COL. The Colombian National Food and Drug Surveillance Institute will introduce a fast track for drug registrations
4 enero 2018

The Colombian National Food and Drug Surveillance Institute (Instituto Nacional de Vigilancia de Alimentos y Medicamentos or Invima) announced the creation of a fast track to register competing medications. The measure reduces the processing time for competing medications of chemical or biological origin to enter the marketplace in order to eliminate monopoly or duopoly conditions (when there are only one or two holders of a drug registration).

In this manner, the authorities hope to reduce prices and generate savings for the health care system in the amount of US$ 4.488 billion over the next two years. Invima has indicated that 467 medications that are under monopoly conditions represented an outlay of US$ 46 billion in 2016. Currently, 40 of these products already have competing medications with pending registrations.

According to the Minister of Health, Alejandro Gaviria, “technological pressure has been one of the leading causes of the system’s financial crisis. This pressure is demonstrated when breakthrough medications maintain their monopoly conditions for longer than necessary. For this reason, we are sure that Invima’s measure will have a positive impact on the wallets of Colombian citizens and on the health care system’s finances.” Conversely, Invima’s director, Javier Guzmán, affirms that intellectual property rights will not be affected by the implementation of the fast track.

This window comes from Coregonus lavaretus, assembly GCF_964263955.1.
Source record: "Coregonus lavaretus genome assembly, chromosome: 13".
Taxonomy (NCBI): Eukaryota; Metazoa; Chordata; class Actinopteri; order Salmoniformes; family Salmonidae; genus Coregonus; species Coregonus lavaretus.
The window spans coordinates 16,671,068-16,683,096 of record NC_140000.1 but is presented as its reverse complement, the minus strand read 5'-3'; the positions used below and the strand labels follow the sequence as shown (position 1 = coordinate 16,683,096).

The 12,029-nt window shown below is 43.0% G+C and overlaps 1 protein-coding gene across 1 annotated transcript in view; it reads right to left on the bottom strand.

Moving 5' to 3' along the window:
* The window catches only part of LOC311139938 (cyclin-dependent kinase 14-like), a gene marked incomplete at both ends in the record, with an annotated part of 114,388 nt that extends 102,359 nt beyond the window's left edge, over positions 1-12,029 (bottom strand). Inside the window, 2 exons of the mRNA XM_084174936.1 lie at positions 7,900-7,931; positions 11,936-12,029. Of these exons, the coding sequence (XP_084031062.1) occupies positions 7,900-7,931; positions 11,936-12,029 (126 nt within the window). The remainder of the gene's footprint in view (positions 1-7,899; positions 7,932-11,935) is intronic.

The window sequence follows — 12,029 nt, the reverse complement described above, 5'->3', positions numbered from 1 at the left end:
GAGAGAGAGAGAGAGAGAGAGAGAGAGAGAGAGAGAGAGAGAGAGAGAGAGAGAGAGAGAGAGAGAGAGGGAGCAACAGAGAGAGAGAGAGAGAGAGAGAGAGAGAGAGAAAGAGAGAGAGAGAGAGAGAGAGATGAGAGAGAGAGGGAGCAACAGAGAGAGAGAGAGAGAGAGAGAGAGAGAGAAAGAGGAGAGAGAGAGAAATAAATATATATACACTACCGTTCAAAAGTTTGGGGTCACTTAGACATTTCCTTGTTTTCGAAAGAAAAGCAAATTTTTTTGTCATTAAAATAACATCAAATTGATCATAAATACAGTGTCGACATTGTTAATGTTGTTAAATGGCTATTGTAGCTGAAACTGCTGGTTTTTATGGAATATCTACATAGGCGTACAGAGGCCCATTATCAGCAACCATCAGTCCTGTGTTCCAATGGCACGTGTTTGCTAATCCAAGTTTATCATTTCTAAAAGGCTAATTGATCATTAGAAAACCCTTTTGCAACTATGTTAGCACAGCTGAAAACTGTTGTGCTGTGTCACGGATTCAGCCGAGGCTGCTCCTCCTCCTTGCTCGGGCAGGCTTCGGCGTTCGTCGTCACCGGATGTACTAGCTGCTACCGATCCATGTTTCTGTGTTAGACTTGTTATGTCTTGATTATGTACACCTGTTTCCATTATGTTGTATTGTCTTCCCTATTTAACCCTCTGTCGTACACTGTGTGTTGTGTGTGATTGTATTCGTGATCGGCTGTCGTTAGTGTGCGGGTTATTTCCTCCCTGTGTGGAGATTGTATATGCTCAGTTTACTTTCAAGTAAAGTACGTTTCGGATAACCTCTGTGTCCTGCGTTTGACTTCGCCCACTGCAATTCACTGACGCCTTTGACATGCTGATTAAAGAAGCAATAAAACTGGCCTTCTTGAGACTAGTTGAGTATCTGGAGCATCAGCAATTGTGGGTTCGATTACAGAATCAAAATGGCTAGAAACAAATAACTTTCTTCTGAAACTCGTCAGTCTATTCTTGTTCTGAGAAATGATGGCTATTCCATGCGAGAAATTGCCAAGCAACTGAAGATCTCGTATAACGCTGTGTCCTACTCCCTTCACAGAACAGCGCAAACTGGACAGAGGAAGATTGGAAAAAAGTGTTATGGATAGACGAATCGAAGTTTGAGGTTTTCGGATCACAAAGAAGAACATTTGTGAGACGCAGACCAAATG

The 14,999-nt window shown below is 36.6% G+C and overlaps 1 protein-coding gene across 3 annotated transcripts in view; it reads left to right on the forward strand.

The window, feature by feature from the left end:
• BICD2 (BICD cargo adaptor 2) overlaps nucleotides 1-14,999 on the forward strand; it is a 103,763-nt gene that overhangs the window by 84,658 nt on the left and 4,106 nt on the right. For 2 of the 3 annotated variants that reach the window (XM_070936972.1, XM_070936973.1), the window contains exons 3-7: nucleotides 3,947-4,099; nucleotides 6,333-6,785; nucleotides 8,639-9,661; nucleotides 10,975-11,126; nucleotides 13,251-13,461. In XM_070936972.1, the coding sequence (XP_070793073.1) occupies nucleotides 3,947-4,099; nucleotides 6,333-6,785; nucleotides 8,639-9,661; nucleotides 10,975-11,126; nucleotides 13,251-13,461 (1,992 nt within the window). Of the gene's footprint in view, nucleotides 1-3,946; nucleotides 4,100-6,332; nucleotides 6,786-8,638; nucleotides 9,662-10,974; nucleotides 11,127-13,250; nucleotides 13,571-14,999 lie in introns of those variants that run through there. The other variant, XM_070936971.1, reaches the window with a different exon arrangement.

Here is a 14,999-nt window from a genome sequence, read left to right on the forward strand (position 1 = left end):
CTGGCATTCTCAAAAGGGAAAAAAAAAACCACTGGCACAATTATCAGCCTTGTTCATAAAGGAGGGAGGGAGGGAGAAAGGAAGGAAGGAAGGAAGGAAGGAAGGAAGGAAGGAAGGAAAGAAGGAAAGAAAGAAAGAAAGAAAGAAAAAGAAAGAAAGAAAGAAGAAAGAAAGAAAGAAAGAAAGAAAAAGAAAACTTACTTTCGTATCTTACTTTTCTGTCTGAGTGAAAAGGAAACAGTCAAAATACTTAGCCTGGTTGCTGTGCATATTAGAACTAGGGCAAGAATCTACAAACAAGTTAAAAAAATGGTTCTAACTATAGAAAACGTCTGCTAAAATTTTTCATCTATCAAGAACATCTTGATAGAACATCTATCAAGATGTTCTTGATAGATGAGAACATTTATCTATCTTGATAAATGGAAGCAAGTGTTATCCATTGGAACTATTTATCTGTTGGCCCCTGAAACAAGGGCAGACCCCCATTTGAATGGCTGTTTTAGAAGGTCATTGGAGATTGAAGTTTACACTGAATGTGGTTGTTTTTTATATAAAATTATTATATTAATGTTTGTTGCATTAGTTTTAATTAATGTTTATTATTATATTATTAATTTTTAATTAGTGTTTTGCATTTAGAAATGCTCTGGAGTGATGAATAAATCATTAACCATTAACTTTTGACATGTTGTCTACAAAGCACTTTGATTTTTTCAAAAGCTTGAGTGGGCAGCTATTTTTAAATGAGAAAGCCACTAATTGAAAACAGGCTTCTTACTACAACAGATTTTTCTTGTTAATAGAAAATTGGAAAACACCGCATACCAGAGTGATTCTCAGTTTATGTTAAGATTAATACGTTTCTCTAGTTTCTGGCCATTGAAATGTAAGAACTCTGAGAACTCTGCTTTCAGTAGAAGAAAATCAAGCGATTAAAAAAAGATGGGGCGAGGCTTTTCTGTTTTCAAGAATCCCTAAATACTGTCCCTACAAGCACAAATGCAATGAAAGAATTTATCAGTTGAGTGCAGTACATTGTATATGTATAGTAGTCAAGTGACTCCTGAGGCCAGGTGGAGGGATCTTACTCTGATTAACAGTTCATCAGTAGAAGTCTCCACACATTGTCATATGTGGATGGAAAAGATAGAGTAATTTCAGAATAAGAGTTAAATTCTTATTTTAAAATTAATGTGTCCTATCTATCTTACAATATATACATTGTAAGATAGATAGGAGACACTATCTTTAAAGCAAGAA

Nonetheless, the decision generated a strong reaction from the pharmaceutical industry, represented by the Association of Pharmaceutical Laboratories for Research and Development (Asociación de Laboratorios Farmacéuticos de Investigación y Desarrollo or Afidro). In a releaseGustavo Morales, the executive chair of Afidro, assures that Invima’s measure is “discriminatory and arbitrary,” in the sense that it applies only to competing medications. “Under the principle of equality, this alternative should include all the medications that request verification of their safety and efficacy.”

“The so-called ‘first come, first served” principle should always be applied in agencies requiring a process to operate in the marketplace: the oldest applications should be reviewed before the most recent ones. There are petitions that are more than a year behind that comply with all the requirements for obtaining a registration, so why not fast track them is the question raised by the trade association. Likewise, Afidro questions the fact that an agency of a scientific nature such as Invima makes decisions favoring the competition and places itself “at the service of just one subsector of the medication industry.”

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